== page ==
50 Top Colleges for African Americans

Our exclusive ranking yielded some surprises and some staples. And this year, after we show you the best schools, we take a comprehensive look at how to make college affordable.

Additional reporting by Michelle J. Nealy, Tennille M. Robinson, Tykisha N. Lundy & Stephanie Young

For a kid growing up in the inner city, visiting a college campus can be an eye-opening experience. At any given moment, you may find yourself on a winding path with large sycamores, fallen pine cones, and ivy-covered buildings, leaving behind a life of loud streets and overcrowded schools.

The experience was no different for Michael E. Adams, a Princeton University student, originally from Chicago. “I applied to the school for an early decision because I went on a tour during the spring of my junior year,” says Adams, a 19-year-old sophomore studying economics. “I did an Ivy League tour, and Princeton was one of the friendliest campuses. And it was the most welcoming.”

That wasn’t the only reason Princeton caught Adams’ eye. “It’s great for academics, obviously, and the social life. I don’t feel like you have to be popular or in the social scene to have fun.” There were just 116 African Americans in his freshman class, but that doesn’t bother Adams in the least: “When there are African American get-togethers, it seems like a lot of people. It’s not huge, but it’s not minute.”

Choosing the right college is anything but minute. It’s one of the most important decisions a young adult can make. How to finance that education is just as much a concern to many parents. To help you make the right choice, black enterprise offers our ranking of the 50 Top Colleges for African Americans. In addition, we’ve included a financing guide in which you’ll find everything you need to know about grants, loans, and scholarships.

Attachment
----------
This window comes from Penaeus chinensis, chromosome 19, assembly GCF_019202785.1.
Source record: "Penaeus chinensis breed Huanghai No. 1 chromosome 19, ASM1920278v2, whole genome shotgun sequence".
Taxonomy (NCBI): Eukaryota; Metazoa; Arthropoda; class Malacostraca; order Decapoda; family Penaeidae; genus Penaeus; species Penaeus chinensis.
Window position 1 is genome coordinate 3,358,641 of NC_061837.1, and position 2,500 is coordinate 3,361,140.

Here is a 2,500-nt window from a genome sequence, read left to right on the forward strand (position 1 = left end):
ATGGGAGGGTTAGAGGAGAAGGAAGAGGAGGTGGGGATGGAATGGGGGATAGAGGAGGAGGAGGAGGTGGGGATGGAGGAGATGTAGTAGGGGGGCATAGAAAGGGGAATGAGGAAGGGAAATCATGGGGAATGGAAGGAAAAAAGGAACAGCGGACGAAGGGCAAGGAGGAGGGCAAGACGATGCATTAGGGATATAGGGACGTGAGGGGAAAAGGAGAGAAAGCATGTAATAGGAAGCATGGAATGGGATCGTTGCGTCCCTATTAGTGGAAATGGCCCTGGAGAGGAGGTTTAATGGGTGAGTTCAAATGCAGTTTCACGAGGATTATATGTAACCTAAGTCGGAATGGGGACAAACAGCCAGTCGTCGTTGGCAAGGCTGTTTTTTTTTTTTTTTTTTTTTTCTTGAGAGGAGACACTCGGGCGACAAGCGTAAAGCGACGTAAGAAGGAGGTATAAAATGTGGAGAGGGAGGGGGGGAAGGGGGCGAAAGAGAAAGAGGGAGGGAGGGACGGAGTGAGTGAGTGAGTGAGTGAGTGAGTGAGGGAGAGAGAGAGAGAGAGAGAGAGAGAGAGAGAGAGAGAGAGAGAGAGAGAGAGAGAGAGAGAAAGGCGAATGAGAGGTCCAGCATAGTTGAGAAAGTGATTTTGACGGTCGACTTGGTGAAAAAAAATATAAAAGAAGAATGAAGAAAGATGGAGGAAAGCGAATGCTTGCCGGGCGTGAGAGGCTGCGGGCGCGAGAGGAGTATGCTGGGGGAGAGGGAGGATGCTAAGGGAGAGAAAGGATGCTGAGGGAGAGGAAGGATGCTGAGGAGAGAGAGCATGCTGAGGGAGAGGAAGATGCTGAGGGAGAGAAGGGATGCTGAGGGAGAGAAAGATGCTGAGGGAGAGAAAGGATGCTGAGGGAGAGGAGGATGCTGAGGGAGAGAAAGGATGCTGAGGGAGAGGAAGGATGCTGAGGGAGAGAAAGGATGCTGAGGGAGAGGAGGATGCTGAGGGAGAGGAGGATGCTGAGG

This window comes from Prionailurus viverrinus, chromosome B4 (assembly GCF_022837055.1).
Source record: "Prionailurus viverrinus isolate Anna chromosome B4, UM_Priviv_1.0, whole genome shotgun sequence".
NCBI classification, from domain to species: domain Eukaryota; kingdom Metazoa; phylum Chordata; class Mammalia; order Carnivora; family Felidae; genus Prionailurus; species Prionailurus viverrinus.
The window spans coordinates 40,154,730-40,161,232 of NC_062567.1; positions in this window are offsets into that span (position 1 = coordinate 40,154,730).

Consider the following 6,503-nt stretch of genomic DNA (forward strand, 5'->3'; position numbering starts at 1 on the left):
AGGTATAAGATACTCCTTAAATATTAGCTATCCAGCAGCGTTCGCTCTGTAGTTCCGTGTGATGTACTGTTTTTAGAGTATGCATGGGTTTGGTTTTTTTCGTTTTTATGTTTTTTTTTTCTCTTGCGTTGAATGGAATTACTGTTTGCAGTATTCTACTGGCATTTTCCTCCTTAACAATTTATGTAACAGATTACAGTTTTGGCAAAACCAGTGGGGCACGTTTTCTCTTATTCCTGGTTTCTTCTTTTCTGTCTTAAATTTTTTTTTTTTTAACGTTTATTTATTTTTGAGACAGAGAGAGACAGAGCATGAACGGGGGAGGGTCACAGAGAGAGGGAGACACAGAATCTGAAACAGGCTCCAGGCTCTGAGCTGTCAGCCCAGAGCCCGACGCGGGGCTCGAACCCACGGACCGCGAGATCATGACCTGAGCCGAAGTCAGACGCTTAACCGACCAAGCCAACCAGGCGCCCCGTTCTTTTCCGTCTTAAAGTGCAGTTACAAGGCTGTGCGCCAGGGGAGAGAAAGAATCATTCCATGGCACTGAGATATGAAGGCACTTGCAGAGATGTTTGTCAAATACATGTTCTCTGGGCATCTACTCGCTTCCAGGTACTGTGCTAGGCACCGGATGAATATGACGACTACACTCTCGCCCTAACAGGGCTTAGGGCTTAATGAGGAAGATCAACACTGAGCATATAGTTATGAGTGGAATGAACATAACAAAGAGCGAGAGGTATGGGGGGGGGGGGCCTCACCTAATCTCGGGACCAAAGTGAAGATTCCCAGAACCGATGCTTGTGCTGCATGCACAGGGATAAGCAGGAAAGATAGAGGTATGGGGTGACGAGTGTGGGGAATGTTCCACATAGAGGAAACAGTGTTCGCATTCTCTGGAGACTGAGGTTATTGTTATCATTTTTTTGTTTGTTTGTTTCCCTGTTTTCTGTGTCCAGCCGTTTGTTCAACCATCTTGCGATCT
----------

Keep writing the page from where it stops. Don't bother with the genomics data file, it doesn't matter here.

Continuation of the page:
This year, our team of writers, editors, and researchers updated and improved the selection process for the list, which was last compiled in 2004. First, we expanded our pool of survey reviewers, which now includes more than 500 higher education professionals. These professionals reviewed more than 1,400 schools, whereas previous reviewers were sent a list of schools specific to their region. In addition, we conducted the survey online, yielding a better, faster response.

The new approach — combined with giving more weight to graduation rates and other necessary adjustments to the criteria — bumped some longstanding schools off the list. Nevertheless, all of the top 10 schools returned. Perennials such as Stanford and Howard universities, which are lauded for their academic and social environments, continue to do well.

Seventeen schools that made the list this year didn’t appear in 2004, including Mills College and Northwestern University. Morehouse, which had been the top school on the last two listings, slipped 44 spots, from No. 1 to No. 45, primarily because its graduation rate fell from 56% to 49% over the last two years. Several of the newcomers, such as Dickinson and Babson colleges, have black graduation rates of 90% or higher, so schools with rates below 50% were pushed farther down or off the list completely. However, larger HBCUs like Florida A&M University did well, even though they had black graduation rates

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